24. Developing an algorithm which can find crypto market-moving signals costs between $500,000 and $1 million
According to Bluesky Capital, developing an algorithm which can identify and trade based on crypto market-moving signals costs $500,000 to $1 million of upfront capital. This relies on the skilled software engineering labor to scrape, process and convert into actionable trading insights. (Source: Reuters)7.
25. The preferred term for cryptocurrency has become “virtual currency”
In 2013, over half of the incidences of “crypto-currency” appeared by the name “Bitcoin.” Since 2019, roughly half have of such occurrences have now become referred to as a catch all “virtual currency”. (Source: OECD)9.
26. Nigerians report the most common ownership and use of virtual currencies (32%), with U.S. coming in 9th at 6%
Of respondents to a Statista Survey, Nigerians reported the most common ownership and use of crypto currencies. A reported 32% of Nigerians say they have owned or used crypto at some point in 2020.
The U.S. respondents showed approximately 6% of Americans can make the same claim. (Source: Statista)4.
27. The Bitcoin community is disproportionately Male. 85.77% of Bitcoin community engagement comes from Males as opposed to 14.23% from females.
Bitcoin investors appear to be disproportionately male, with 85.77% of Bitcoin community engagement coming from males. This compares to 14.23% for females. (Source: Coin.Dance)10.
28. More males are aware of Bitcoin than Females.
Statista conducted a survey where they revealed the awareness of Bitcoin among males and females in America. Males show a slightly higher level of awareness, with 78% of survey respondents reporting awareness of Bitcoin. Females reported a 71% awareness rate of Bitcoin. (Source: Statista)4.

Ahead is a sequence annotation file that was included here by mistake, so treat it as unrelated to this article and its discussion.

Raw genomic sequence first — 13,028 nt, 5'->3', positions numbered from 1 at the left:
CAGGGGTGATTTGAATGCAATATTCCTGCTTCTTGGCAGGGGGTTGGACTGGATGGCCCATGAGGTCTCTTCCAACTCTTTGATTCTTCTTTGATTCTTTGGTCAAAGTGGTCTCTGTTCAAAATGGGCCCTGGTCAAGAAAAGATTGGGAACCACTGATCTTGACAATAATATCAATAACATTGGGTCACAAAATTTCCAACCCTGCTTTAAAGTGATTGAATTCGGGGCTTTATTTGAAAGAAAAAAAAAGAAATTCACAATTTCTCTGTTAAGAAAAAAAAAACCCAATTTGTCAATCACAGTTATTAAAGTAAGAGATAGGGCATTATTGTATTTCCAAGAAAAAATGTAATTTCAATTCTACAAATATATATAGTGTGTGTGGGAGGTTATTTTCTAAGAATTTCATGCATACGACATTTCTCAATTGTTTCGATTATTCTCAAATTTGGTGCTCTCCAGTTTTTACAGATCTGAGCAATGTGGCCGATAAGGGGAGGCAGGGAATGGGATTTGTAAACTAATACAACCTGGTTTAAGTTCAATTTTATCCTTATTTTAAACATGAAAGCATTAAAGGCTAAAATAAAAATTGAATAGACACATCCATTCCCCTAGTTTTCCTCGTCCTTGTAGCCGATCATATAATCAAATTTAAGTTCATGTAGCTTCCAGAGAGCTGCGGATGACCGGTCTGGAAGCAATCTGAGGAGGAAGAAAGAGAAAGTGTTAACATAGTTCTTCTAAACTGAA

29. A survey shows white respondents are more aware of Bitcoin as compared to 66% for Hispanic and 61% for Black respondents
Statista conducted a survey where they revealed the awareness of Bitcoin among different races in America. White respondents showed the highest level of awareness of Bitcoin’s existence at 80% penetration, Hispanic and Black respondents had 66% and 61% awareness of Bitcoin, respectively. (Source: Statista)4.
30. 67% of Millennials Look to Bitcoin as a Safe Haven Asset as Compared to Gold
A global survey conducted by J.P. Morgan Chase found that millennials place more trust in Bitcoin during tough economic climates than gold. 67% of millenials said they’d prefer Bitcoin in their portfolio to weather volatile financial markets than gold.
J.P. Morgan believes this built-in preference for Millennials will make Bitcoin’s long-term value potential substantial. (Source: Bitcoin.com)11.
Cryptocurrency Environmental Impact Statistics (Carbon, Power)
Cryptocurrencies have democratized access to a number of new financial services globally. As they have grown, so too has their environmental footprint tied to crypto mining. Learn about the myriad of negative side effects seen from crypto-miners and their environmental impact.
Can countries find a way to green crypto in more ways than just a financial one?
31. Mining cryptocurrency uses more electricity than Argentina, or 121.36 terawatt-hours (TWh) per year
Mining cryptocurrency is a very power-intensive process. This requires the use of sophisticated computers specifically designed to mine cryptocurrency in the hopes of earning a partial token in exchange for solving an alphanumeric code to place the latest transactions onto a token’s respective blockchain.
Globally, crypto miners use 121.36 terawatt hours (TWh) per year to run their computers, amounting to more electricity usage than the entire country of Argentina. (Source: BBC)12.
32. Bitcoin mining using enough energy to power over 10m homes per year
Making a simplifying assumption that the average American household uses 12,000 kilowatt hours (kWh), or 1,000 kWh per month, we can estimate that over 10m American homes could be powered by the amount of energy used by Bitcoin miners.
121.36 TWh / 12,000 kWh = 10,113,333 homes.
33. If Bitcoin was a country, it would be in the top 30 energy users worldwide
If Bitcoin was a country, it would be in the top 30 energy users worldwide. (Source: BBC)12.
34. Tesla received $1.5 billion in environmental subsidies in 2020, which it then used to buy Bitcoin.